Melinda Chan returns as Macau Legend CEO

Hotel and casino business Macau Legend has announced a number of changes to its board and leadership team, including the return of Melinda Chan Mei Yi as chief executive following Chan Weng Lin’s arrest in January.


Mr Chan - who also led junket operator Tak Chun Group - was arrested and detained by Macau Judiciary Police on 28 January as part of an investigation into a criminal syndicate that dates back to August 2019.

Police stated that the arrests were linked to those carried out in November, when SunCity chairman Alvin Chau was arrested for connections to an illegal gambling ring, along with 10 others.

The Procurator General of Macau later revealed that his alleged crimes included commanding a Triad organisation.

When the arrest was announced, Mr Chan stepped down from his role at Macau Legend.

Ms Chan will fill the position of chief executive, a role she had previously held from March to December 2020. The business said she has “over 30 years of extensive experience in the business and management of casinos”.

In addition, she is a member of the Macau Legislative Assembly.

As chief executive, she will receive remuneration of HK$220,000 per month with a bonus of 1% of the positive gaming EBITDA of the Company’s Macau business.

Meanwhile, lawyer Li Chu Kwan has been appointed chairman of the business.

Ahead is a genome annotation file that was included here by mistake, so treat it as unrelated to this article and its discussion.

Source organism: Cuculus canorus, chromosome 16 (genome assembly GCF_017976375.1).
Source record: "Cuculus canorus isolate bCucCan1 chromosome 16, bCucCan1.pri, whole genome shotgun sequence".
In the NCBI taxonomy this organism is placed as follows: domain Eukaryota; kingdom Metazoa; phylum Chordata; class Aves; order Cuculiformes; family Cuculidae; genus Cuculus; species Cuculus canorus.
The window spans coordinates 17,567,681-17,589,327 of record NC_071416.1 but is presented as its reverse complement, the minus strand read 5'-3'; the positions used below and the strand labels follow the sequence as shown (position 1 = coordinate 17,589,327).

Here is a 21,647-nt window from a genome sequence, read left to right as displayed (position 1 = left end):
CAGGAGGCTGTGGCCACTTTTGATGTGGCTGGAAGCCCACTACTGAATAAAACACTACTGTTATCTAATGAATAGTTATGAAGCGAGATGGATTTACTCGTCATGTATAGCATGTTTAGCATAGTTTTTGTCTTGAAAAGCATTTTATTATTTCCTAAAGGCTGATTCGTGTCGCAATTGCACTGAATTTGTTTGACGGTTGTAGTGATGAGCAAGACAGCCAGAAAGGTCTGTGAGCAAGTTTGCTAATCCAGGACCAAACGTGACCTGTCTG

“In addition to nearly a decade’s experience in the legal field, he also has substantial experience in the field of business management, having managed and supervised projects in information technology, financing, and business strategic planning,” Macau legend said.

Mak Ka Wing has also been appointed to the Macau Legend board as a non-executive director. He will sit on the business’s remuneration committee, audit committee and nomination committee, as well as being chair of the nomination committee.

Macau Legend is a subconcessionaire operating on the concession granted to SJM Holdings, which reported revenue growth for 2021 earlier today.

The subconcession model could be abandoned, however, under a bill to overhaul the Macau gaming market. Instead of three concessions and three subconcessions, the bill proposes allowing for six full concessions.